I naturally started producing and making beats without any training, just trial and error

By Maria Winter

GOKP Beats, or the wizard behind the name, has pioneered hip-hop by dropping beats that break the rules. The self-taught rapper, producer, and DJ from Kuwait has been analysing the music scene for many years – capturing the attention of crowds, discovering new techniques, and working with local artists to help get their music heard.

Yet, his own music is a true emotive force to be reckoned with. Released in March of this year, his most recent single, ‘Love Is a Battlefield Beat,’ revolves around the spontaneity of love, the unexpected realities of relationships to which many can relate. By using certain setbacks throughout his early career as fuel for new paths, GOKP Beats emphasises the importance of persistence in creative development, and his music reflects that.

How has your journey from Kuwait to Maryland influenced your music style and approach to producing beats?

“Well, I came to the States when I was 8 years old in 1996 and never went back. My musical touch from the Middle East doesn’t play a big spot in my style but my mother was from Indonesia and inspired me with her wide range of musical tastes. She loved house music and hip-hop, and that’s what drove me with inspiration growing up making hip-hop sample beats and using old-school house/techno music to make beats from.” 

Can you share a pivotal moment when you realised your passion for music production and decided to pursue it as a career?

“It started when I was a rapper. Me and my friends would always freestyle in my studio which at the time was an actual shed that we converted into a dope hangout with couches and TVs and all that jazz. We would just freestyle over beats and one day I came up with this idea to record our freestyles with a tape recorder. I eventually figured out a way from a boom box to dub each recording with layers of adlibs and hooks by playing the recording via cassette on one side and recording the playback with another cassette on the 2nd tape slot. From there, it just started going uphill, especially once I got my hands on a computer and a DAW. I essentially just naturally started producing and making beats without any training, just trial and error.”

What specific techniques or elements do you incorporate into your beats to infuse them with raw urban energy and nostalgic flavors?

“I love making each beat special and different. It’s a case-by-case situation where one beat, I may play with the hi-hats a lot and incorporate a twist within snares. I like fusing live instruments sometimes with 808’s, and hip-hop drums. I tend to have a special drop I add in certain beats which is a kick snare type of roll. I do enjoy playing around with the bass too – leaving them heavy at times but giving them depth.”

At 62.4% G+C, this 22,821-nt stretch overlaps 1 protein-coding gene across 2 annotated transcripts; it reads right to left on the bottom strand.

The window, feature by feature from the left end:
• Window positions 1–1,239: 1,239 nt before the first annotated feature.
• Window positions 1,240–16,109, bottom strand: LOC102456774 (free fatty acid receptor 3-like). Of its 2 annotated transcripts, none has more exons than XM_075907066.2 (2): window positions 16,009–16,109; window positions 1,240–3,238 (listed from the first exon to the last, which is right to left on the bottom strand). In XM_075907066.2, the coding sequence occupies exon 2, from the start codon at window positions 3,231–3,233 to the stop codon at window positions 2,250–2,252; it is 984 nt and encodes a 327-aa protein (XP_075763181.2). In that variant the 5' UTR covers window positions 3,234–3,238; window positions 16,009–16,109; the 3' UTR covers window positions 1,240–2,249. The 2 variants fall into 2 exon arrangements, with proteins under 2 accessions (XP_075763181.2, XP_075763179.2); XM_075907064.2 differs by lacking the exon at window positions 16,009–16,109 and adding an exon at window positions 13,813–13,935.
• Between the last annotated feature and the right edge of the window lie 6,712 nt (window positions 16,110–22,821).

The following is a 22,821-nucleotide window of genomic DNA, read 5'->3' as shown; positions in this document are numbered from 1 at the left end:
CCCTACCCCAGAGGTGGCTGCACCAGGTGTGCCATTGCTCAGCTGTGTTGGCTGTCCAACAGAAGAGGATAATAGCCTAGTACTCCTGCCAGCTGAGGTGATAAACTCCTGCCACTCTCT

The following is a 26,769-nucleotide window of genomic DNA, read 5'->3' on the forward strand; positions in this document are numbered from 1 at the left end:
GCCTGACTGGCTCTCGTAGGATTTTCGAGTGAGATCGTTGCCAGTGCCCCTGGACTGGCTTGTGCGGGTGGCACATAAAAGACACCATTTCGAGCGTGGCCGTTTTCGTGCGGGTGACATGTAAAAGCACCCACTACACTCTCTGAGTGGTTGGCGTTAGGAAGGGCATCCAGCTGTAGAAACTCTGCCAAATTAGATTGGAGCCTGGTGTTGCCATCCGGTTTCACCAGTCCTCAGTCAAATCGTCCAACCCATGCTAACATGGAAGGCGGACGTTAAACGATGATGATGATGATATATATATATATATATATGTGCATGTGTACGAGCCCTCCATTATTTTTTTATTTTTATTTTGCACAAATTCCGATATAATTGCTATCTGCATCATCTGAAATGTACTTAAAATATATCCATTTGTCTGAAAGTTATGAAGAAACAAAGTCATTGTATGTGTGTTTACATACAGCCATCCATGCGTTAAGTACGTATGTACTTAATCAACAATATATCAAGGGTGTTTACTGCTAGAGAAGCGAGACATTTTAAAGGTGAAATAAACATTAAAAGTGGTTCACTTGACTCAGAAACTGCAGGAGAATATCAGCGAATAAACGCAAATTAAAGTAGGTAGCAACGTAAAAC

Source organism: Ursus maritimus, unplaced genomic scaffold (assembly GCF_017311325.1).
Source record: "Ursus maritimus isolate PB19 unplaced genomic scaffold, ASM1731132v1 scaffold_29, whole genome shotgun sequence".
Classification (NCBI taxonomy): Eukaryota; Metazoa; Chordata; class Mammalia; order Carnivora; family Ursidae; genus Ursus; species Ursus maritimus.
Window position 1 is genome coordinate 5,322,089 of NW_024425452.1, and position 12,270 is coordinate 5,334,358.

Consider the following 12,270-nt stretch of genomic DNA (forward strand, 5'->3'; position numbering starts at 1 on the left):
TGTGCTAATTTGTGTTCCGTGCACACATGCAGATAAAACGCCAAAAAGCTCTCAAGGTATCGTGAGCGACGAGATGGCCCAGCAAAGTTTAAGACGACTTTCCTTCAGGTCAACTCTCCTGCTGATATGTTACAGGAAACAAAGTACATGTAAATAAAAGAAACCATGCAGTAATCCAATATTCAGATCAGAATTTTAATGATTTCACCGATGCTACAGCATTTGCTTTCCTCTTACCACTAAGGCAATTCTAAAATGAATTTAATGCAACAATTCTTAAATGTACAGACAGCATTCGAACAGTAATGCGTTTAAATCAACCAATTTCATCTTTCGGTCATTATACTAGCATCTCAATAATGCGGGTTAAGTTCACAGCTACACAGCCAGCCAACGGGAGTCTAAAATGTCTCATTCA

You mention learning various skills like graphic design and DJing to promote your music. How have these additional skills contributed to your overall artistic vision and career trajectory?

“From the DJing aspect of things, it’s helped me to structure songs and understand how to give each track its own unique final mix. For instance, where the beat drops, or adding an extra kick here or there and sound effects if needed. It’s helped me develop another ear for polishing mixes and taking tracks to a new level rather than just a simple mix. My artistic vision comes to life when creating music in many aspects. I can visualize tracks from beginning to end with a sense of what the cover art would look like and the colours it would have. Also, having a visual perspective of how the music video or how an animated visual could play into a track. I have been able to help artists bring their ideas to life and help them express their ideas through a project.”

Given your dedication to creating new sounds and not following trends exactly, how do you stay inspired and innovative in your music production process?

“I use many different ways to stay inspired but the main important one is not listening to anything mainstream or keeping up with what’s hot. Some of my music can be timeless and still be relevant to the listener because I am not so much basing my beats off the same producer kits or synths or samples. I use everyday life to stay inspired and the people around me and a few artists that I work with currently that drive me to find new ways to stand out.”

Your bio mentions that your beats come from raw emotions. How do you translate these emotions into your music, and what role does storytelling play in your beats?

“I tend to release the energy I feel at the time. You can grasp the sentiment with my beats as soon as you hear the melody. I create some of my best work when I’m actually going through life events – whether I am happy or sad or angry. I will incorporate the drums or bass to match the strength of the emotion. Sometimes, storytelling comes along with the beat build-up and timeline. I can change a certain part of the beat to change within the beat to give it a different feeling to match if the mood has changed.”

What message or feeling do you hope listeners experience when they hear your beats, and how do you navigate balancing personal expression with connecting with your audience?

“The music will speak for itself for each listener. Stumble on a certain beat and a certain sound will speak to you. I’ve had people listen to the same beat over and over again and tell me that they feel the emotion and that it has helped them to overcome certain feelings they couldn’t explain. I hope this inspires or soothes others to see that my music can speak in various ways to the soul.”

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